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Finnish at the Frederick Collection


For her third appearance on the Frederick Collection’s Historical Piano Concerts series yesterday, Gail Olszewski played 29 piano miniatures by 7 Finnish composers. Most of these late 19th and early 20th century composers other than Jean Sibelius (1865-1957), are not commonly known here. They were, in chronological order, Oskar Merikanto (1868-1924), Erkki Melartin (1875-1937; lifespan identical to Ravel’s), Selim Palmgren (1878-1951; known as the Finnish Chopin, he taught composition at the Eastman School of Music in Rochester, NY, for several years in the 1920s), Heino Kaski (1885-1957; a violinist who died the same day as Sibelius), Leevi Madetoja (1887-1947), and Ilmari Hannikainen (1892-1955).

In spite of its proximity to Russia, Findland’s music traditions do not show Russian influence. The folk/peasant music is similar but not identical to Sweden’s; the classical music is more closely tied to the music of France and Germany, where several of the day’s composers studied. Hannikainen was heavily influenced by the music of Robert Schumann, for example, while it was Palmgren who brought the French Impressionist style of Debussy to Finland. Merikanto was also an organist and conductor. Melartin was a conductor as well; he conducted the first performance of a Mahler symphony (No. 2) in Finland, and he wrote the first opera in Finnish, Aino. Madetoja was a student of Sibelius and was very interested in the music and traditions of Ostrabothnia, his native region in the south-western part of the country, one of the two (Aland is the other) with a Swedish-speaking majority. His Legenda, Op. 34, No. 3, brought immediately to my mind some of his teacher’s orchestral pieces based on Finnish legends.

For the recital, Olszewskli chose the 1877 Blüthner, the same instrument used by Malcolm Halliday last Sunday, whose details you can find in my review of his performance here. This was an appropriate choice, since it’s a make that was relatively common in the Finland of the times; it was also an auspicious one, because its sonorities suited the music particularly well. Its deeper, more resonant bass and its transparent soprano registers contrast markedly with its mellow, harmonious middle registers—so warm that the music simply seems to be caressed. I asked, after the recital, a first-time-ever attendee in the audience who was seated behind me what his impression of the instrument and the performance was; his reply: “magical,” which was my reaction as well. It was as if the works had been written for that very piano. To my ears, it seemed especially striking in Merikanto’s Valse lente and his Idylle.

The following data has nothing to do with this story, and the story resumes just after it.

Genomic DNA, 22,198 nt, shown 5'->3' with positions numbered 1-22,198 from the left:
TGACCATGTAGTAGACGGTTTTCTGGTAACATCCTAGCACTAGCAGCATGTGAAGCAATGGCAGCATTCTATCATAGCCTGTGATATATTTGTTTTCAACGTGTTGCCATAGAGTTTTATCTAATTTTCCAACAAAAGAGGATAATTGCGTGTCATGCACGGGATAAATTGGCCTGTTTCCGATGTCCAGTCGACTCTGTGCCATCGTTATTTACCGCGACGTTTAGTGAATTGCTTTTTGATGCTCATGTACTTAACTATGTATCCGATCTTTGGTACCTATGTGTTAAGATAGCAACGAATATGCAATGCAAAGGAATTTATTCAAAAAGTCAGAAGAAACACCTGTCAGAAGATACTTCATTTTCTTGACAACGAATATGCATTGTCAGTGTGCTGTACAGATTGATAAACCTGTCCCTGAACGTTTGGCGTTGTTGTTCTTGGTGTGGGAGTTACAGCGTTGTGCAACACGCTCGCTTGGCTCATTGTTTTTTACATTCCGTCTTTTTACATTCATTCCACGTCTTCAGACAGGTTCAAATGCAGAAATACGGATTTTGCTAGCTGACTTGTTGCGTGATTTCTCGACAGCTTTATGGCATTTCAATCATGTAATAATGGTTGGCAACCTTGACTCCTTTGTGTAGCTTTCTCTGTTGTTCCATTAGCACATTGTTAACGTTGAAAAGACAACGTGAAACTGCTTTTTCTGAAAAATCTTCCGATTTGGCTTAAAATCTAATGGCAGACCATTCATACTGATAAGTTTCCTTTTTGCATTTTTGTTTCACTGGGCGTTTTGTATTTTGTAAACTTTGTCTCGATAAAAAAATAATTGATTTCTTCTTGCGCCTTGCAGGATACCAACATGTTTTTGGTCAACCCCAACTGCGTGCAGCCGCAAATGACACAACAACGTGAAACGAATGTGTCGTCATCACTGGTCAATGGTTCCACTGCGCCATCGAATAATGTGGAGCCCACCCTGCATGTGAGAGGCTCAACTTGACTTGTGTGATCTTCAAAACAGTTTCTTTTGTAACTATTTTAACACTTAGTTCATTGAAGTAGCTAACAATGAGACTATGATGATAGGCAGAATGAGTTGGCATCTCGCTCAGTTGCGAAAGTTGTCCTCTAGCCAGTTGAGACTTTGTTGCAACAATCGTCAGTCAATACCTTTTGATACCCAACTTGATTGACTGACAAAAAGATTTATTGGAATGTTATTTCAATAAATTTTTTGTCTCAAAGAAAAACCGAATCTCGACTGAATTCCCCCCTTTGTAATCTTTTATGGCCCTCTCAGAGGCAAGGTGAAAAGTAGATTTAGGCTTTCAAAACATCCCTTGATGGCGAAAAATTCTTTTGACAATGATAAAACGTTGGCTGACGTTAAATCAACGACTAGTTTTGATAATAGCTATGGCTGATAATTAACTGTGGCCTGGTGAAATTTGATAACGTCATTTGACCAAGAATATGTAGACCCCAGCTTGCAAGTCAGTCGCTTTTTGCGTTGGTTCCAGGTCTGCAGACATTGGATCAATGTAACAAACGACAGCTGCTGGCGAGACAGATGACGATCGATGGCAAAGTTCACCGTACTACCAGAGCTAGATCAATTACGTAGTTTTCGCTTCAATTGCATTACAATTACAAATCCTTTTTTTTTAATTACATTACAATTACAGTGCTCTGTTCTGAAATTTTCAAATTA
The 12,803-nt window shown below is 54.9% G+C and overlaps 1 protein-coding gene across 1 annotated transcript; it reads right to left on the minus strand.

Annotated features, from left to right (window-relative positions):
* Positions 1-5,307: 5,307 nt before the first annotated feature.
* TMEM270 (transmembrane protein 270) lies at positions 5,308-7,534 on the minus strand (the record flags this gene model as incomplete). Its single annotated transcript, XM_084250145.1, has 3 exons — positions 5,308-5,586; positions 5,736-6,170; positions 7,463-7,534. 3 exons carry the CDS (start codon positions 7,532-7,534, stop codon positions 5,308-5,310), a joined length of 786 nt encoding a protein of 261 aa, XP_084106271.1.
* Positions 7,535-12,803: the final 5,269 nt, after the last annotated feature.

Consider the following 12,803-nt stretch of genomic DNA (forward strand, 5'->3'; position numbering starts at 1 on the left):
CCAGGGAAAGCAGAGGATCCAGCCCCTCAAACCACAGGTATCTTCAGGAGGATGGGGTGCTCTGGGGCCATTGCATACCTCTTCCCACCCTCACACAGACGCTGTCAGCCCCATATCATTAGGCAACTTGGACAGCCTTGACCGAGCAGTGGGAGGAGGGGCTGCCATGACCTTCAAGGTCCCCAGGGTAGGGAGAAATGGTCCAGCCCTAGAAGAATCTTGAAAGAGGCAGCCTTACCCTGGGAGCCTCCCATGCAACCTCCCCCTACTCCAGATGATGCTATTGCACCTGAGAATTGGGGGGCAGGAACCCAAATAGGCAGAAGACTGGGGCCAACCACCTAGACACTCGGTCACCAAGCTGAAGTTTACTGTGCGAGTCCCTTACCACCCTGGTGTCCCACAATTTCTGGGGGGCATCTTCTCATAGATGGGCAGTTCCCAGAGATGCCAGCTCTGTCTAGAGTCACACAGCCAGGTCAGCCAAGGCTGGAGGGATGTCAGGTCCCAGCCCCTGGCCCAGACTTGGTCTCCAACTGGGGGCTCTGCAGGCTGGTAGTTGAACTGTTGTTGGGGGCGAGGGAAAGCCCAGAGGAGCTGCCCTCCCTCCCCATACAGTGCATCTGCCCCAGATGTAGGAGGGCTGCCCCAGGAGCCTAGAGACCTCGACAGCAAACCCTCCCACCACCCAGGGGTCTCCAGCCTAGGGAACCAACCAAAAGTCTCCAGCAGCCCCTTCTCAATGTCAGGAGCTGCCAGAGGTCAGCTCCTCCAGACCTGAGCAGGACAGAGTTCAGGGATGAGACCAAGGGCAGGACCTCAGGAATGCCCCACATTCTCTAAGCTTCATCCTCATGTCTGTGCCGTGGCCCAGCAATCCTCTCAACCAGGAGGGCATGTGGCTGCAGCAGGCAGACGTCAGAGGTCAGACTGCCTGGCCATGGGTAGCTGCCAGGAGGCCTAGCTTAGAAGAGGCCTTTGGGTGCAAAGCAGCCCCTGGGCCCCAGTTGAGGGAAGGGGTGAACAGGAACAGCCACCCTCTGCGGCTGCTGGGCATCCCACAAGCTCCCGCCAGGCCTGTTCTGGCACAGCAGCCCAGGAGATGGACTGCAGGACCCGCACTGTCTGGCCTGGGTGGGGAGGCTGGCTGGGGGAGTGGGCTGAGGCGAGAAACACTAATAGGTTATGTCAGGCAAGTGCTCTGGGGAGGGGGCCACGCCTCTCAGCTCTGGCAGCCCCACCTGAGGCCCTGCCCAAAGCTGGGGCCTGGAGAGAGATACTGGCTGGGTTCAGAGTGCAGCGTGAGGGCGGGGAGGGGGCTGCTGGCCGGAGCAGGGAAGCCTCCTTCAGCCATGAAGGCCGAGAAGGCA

The pieces were grouped under the headings: “abstract forms” (such as prelude, etude, etc.), “pieces with descriptive titles” (such as berceuse, idylle, etc.), “pieces based on folk tunes,” and “seasonal and night music.” Olszewski spoke, concerning this last, of the importance of the long midsummer nights in the culture, and the traditions that feature celebratory partying and dancing. There was, of course, some inevitable overlapping: a few pieces could just as well have been placed in a different category from the one where they were heard. And there was also inevitably some repetition of forms, such as the waltz, which was represented three times, including the final piece which is perhaps the most famous of all: Merikanto’s Kesäilta, Op. 1, Summer Evening Waltz, perhaps better known in its orchestrated form. As is inevitable in a recital of so many short works, they began to mingle and lose some of their individuality as the recital progressed. Olszewski has clearly investigated, researched, and studied the music thoroughly, and it showed in her interpretations throughout; although she used scores, she was not scorebound. Her playing style is very concentrated and restrained, so there is never any distraction from the music itself. She also asked the audience to hold its applause until the end of each group, and it complied, which allowed listeners to savor each piece individually and in the context of its companions.

In her opening comments, Olszewski mentioned that silence, called for by the rests marked in the scores, plays an important role in the pieces. Indeed, as a listener, it seemed to me that this is more true of this tradition than of any other with which I am familiar; the Finns certainly do not feel any of the horror vacui that bothers many, including all too many concertgoers who feel the need to applaud before the music has died. Many of the works have rests scattered throughout, and several have a prolonged, pronounced fermata near their endings, or just prior to a differentiated repeat. She did not comment on any distinctive characteristics of Finnish music, but as I listened, I noticed that the waltzes seemed to have a charming twist to the standard rhythm, a bit of a hesitation in the middle, that distinguished them from their continental counterparts, perhaps originating in a folk/peasant dance rhythms. A Finnish listener averred that Olszewski got it exactly right.

It is impossible to list and to talk about all 29 pieces, or 30 when Sibelius’ Lied, Op. 97, No. 2 that Olszewski played as an encore is added. This music is charming, delightful, simply lovely with beautiful melodies, interesting rhythms and textures, and considerable variety, similar to but yet distinctly different from its continental European counterparts. Olszewski was a wonderful advocate.

Marvin J. Ward, a retired translator and teacher of French (Ph.D., UNC Chapel Hill), has been writing for Classical Voice of North Carolina for a decade and was founding Executive Editor of Classical Voice of New England through December, 2009. He is now a Five Colleges Associate based at Smith College.


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